President Jiang Zemin has ordered China's military to relinquish its sprawling, multibillion-dollar commercial empire, saying it is the only way to combat an epidemic of smuggling, which the army dominates.

Jiang, appearing somber in a pea-green Mao suit as he addressed an extraordinary meeting of top military commanders on Tuesday, called on the armed forces to regain their "purity" to regain public confidence and to safeguard the nation's long-term stability.Yet business, and smuggling, are so entrenched in the army that truly separating it from its commerce could take years.

The announcement, coming so unexpectedly, offered scant clues about whether Jiang has the political will or the support from military leaders to genuinely carry out such an ambitious undertaking.

Most remarkable, perhaps, was his indirect admission of the degree of lawlessness that exists in the army, which has been off-limits for criticism.

"The army and armed police forces must earnestly carry out checks on all kinds of commercial companies set up by subsidiary units, and without exception from today must not engage in their operation," Jiang said in his speech, reported by China Central Television on Wednesday night.

In the broadcast, dozens of military leaders were shown earnestly taking notes. As chairman of the Communist Party's Central Military Commission, Jiang is China's commander in chief. Yet the army wields wide power, and it is unlikely that Jiang would make such a bold pronouncement without the support of top generals.

Military-run companies are so widespread that people have dubbed the army PLA Inc. Beijing's swanky Palace Hotel, a favorite of top-dollar tourists, is owned by the PLA's General Logistics Department. Its 999 Enterprise Group makes a popular gastric pain remedy.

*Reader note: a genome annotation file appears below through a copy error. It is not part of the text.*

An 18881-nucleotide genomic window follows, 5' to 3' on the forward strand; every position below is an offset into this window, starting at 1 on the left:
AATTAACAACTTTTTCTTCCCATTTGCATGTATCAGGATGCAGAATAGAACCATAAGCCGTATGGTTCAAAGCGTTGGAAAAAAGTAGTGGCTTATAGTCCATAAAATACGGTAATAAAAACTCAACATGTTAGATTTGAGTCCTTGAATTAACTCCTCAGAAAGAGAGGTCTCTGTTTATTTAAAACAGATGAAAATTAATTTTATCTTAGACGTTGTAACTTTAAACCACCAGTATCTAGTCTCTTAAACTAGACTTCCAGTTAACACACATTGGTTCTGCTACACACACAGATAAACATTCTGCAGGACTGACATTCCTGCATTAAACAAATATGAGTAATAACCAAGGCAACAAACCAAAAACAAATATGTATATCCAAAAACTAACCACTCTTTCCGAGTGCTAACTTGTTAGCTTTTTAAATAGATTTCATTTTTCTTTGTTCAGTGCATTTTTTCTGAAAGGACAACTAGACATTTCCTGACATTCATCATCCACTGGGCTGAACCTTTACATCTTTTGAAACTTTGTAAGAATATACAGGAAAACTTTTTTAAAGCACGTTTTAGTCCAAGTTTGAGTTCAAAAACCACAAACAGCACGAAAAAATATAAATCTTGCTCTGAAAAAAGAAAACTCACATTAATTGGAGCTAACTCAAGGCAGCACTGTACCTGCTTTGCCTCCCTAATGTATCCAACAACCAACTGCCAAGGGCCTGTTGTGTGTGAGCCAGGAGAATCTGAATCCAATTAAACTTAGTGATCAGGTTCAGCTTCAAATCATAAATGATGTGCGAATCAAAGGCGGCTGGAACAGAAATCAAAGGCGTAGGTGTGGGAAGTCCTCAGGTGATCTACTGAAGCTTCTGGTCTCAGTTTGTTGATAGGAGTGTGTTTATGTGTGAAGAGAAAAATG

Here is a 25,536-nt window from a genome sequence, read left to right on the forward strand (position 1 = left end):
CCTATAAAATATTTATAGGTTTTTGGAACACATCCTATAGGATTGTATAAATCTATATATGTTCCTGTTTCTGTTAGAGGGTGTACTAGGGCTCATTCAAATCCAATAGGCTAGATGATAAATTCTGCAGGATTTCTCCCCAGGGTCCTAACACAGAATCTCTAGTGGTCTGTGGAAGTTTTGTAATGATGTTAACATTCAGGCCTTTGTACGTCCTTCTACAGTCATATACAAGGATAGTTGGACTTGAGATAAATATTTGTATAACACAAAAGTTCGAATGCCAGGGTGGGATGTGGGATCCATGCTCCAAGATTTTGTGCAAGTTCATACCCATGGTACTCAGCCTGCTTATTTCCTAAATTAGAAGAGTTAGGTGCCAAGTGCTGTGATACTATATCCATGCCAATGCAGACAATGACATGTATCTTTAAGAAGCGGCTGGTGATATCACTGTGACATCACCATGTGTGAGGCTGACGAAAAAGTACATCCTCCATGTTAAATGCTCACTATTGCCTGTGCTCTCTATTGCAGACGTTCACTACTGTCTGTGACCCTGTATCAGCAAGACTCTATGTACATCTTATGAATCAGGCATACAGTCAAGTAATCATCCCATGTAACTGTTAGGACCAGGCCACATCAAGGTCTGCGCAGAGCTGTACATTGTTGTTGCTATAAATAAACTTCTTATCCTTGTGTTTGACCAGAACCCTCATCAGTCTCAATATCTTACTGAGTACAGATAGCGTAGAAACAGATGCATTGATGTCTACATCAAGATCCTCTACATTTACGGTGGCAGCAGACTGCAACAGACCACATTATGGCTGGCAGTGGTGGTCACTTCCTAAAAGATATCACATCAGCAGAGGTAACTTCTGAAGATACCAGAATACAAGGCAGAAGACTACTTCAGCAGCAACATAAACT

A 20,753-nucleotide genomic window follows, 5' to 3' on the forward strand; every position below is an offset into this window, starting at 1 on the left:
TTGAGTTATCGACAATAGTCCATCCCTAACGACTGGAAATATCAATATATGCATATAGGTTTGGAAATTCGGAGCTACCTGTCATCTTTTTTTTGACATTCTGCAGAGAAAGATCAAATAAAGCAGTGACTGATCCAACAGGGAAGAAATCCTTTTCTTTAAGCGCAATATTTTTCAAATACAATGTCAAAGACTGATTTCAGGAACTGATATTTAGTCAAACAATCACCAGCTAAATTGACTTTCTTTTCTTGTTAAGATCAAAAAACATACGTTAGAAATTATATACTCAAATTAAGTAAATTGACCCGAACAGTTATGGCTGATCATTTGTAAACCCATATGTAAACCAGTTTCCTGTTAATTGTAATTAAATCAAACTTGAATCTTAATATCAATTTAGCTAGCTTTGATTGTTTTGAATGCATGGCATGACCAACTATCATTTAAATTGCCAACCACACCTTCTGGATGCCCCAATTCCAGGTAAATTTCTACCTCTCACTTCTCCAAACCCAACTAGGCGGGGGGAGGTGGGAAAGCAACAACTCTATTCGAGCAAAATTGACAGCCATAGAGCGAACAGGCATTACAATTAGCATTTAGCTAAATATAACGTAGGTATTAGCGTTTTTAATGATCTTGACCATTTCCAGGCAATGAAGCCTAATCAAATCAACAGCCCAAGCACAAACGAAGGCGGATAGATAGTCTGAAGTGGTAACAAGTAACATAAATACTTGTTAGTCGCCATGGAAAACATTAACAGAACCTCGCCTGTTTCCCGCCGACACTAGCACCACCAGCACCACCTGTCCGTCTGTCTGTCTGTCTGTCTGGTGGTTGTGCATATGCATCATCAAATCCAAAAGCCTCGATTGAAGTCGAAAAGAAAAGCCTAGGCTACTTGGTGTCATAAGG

The smuggling campaign appeared to give Jiang and his supporters in the PLA a politically convenient excuse to modernize the force and make its 2.9 million members more professional. "Who can argue that you shouldn't stop smuggling?" Gill said.

Smuggling - everything from oil to luxury cars and cigarettes - to evade high taxes has frustrated government efforts to set up capitalist-style free markets. Xinhua, citing an official from the General Administration of Customs, estimated that the illegal trade costs the government and enterprises as much as $12 billion a year in lost revenues.

Jiang and his allies may find it difficult, however, to separate the military from its enterprises. PLA morale is already sagging as bankrupt military businesses lay off employees, many of them officers' wives.

A decision last fall to cut 500,000 members from the military over three years, however, may smooth the transformation.